In other news I have my next PhD milestone due around the end of August. Cue overly dramatic flailing about, anguish, gnashing of teeth, etc. This time it is the first few chapters of my exogesis, which mostly means lots of writing about myself. Can't be too hard, right? I'll keep telling myself that and hopefully one day I'll wake up one morning and have a PhD.
Something I'm a little more excited to mention is the "art/music" collaborative project I have started with my friend (and amazing visual artist) Kristian Purcell. For a while I have been preoccupied with exploring the connections between sound and vision, in particular looking at my own language and how I perceive things, the way ideas and inspiration cross over between the two senses. Everyone's perception is different, so I'm not about establishing knowledge for anyone but myself here. That said, there are certainly ideas and vocabulary that cross over easily - line, form, structure, repetition, chance, colour, shape, dissonance, juxtaposition etc etc etc. I've been keeping an art blog for a few months now (http://thisticklesleah.tumblr.com) where I have been posting/reblogging anything that has tickled my fancy and made me think of music, and tagging each posting up with the terms and musical ideas that speak to me in that moment. This process has been surprisingly useful to my creative practice and it led me to ask Kristian if he wanted to participate in a little creative back and forth, responding to each other's art with quick, intuitive working.
We're only a few weeks in, and already the material being generated is really interesting. Maybe when it's done we'll publish it online, and I am hoping that when it is viewed as a larger body of work the threads of inspiration that run throughout can be seen and heard. For now I'm just enjoying the freedom to explore musical thoughts without being tied to a brief/job/commission/context or any "this should be serious you're a PhD student" bullshit ideals.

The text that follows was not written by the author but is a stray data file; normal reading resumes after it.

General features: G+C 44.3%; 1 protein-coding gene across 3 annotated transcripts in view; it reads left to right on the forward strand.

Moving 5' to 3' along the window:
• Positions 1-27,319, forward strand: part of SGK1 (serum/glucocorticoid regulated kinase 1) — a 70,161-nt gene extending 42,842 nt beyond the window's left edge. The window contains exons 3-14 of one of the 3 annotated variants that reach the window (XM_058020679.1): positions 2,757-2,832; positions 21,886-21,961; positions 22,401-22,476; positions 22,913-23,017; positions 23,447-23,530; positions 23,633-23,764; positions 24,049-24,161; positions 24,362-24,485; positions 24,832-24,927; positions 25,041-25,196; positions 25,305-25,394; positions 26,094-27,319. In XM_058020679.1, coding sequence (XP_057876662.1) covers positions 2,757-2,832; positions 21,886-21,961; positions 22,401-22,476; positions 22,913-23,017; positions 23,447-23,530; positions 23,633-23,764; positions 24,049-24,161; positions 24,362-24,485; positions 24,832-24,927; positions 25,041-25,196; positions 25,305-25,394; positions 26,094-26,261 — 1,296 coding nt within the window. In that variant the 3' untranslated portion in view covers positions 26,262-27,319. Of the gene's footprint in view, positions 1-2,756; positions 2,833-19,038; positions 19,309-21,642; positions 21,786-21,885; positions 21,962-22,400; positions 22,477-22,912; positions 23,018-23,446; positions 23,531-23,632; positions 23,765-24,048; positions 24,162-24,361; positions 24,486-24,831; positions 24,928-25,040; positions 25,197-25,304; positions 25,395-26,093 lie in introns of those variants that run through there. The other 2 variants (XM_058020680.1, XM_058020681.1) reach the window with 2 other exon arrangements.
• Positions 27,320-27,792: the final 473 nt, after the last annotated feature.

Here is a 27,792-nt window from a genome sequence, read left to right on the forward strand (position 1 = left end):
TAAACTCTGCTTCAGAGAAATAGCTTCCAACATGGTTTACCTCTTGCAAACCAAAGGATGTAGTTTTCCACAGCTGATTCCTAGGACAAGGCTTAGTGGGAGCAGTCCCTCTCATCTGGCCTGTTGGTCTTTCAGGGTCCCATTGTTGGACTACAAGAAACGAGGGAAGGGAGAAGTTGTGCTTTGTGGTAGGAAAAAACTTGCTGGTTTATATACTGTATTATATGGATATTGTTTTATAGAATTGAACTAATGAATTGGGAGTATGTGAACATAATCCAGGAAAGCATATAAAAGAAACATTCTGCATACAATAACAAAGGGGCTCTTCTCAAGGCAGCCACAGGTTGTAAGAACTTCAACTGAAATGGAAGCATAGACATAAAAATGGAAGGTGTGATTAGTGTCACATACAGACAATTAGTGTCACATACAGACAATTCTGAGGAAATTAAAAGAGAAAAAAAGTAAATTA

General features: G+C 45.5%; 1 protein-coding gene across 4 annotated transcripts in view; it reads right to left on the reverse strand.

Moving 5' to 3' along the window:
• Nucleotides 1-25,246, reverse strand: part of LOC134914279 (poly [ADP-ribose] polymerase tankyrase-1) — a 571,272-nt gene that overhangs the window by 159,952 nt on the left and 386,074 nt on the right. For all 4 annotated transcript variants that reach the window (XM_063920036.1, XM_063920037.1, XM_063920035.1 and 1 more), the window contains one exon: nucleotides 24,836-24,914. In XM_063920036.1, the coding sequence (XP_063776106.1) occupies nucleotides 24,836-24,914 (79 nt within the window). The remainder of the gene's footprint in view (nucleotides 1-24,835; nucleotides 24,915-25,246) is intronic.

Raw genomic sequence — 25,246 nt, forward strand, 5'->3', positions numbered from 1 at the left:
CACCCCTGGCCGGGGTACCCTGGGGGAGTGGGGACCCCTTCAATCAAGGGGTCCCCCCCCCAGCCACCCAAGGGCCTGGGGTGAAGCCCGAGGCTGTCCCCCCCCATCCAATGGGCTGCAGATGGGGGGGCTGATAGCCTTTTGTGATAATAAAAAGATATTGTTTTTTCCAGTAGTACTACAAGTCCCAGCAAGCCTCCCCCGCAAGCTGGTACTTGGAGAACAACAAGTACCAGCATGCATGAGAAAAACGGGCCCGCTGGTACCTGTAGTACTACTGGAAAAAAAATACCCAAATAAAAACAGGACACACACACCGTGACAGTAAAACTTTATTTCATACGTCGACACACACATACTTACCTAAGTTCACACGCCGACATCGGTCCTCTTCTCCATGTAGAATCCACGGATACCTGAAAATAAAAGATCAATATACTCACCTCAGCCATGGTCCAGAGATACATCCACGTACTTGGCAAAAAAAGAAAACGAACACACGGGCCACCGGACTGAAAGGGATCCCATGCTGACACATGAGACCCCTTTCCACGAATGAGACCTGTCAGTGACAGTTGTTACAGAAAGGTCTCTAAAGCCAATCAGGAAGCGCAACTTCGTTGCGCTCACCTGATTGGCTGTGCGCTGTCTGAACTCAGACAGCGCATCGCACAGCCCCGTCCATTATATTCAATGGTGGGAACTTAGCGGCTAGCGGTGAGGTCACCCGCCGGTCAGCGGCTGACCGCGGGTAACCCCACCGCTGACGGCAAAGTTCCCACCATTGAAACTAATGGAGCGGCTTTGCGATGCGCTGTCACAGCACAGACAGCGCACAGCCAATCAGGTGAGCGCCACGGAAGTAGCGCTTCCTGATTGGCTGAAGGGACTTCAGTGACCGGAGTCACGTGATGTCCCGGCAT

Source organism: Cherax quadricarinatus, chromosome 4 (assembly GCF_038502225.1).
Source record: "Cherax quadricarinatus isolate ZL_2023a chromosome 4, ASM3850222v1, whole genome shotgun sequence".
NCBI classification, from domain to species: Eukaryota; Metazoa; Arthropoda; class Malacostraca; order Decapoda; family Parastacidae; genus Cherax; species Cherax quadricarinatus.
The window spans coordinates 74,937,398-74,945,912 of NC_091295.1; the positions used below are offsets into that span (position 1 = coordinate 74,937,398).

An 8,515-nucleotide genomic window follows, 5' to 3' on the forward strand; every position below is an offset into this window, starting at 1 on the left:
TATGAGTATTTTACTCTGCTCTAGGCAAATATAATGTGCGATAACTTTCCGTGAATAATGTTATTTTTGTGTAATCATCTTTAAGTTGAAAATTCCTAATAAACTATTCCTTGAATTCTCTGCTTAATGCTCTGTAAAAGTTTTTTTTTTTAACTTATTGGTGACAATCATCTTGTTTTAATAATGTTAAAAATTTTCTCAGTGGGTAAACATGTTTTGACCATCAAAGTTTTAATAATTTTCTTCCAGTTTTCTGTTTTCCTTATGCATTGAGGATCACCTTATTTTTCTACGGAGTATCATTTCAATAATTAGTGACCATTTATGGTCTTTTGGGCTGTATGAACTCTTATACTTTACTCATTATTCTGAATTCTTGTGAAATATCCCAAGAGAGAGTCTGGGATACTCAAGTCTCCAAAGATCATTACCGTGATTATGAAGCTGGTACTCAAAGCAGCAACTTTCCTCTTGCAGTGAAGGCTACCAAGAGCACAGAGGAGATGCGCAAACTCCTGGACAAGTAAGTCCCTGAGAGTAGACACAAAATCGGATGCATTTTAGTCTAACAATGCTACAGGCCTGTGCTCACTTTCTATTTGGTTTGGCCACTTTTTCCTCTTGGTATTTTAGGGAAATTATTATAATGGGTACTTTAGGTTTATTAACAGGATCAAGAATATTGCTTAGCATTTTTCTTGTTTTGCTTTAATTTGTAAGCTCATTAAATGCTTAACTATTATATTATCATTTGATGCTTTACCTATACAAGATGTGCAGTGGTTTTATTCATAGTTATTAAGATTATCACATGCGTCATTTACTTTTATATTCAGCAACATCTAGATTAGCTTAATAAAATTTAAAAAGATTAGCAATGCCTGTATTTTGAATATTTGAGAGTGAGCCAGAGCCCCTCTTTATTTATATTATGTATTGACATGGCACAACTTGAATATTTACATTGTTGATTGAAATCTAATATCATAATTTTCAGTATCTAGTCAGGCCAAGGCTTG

I left Matt over there for an additional 2 weeks and I rushed back slightly more burnt out than when I left, back home to a massive pile of projects that have been scheduled for, or put off until, the summer. Which is now. I love it, already I've reverted to vampire hours; I sit in my studio all night long growing paler and in the daytime I sleep while the sane people go out and enjoy sunshine, cavort in parklands, eat BBQ or whatever it is that they do. Take away my 9 to 5 responsibilities and this is what happens every time.
One of these summer projects is a mix and master for a band... something that on the surface seems a bit technical and prescribed, a diversion from all the PhD stuff I should be doing. But I'm finding it very useful as an opportunity to really look closely at timbre and texture in the context of a multitrack stereo mix.
So far the process feels a lot more like traditional music 'arrangement' - choosing colours, combinations of colours, manipulating the dynamics between them. Obviously there are limitations, chief of which is the genre of music and the expected commercial standards that are implied there. Another big one is obviously whatever the client wants. But even within the most rigid brief, there are still opportunities for creativity, I think. There is such an art to the 'act of combining things', after all the depth of a stereo field is just an auditory illusion - the mix engineer/producer is the magician who is conjuring it for the listener.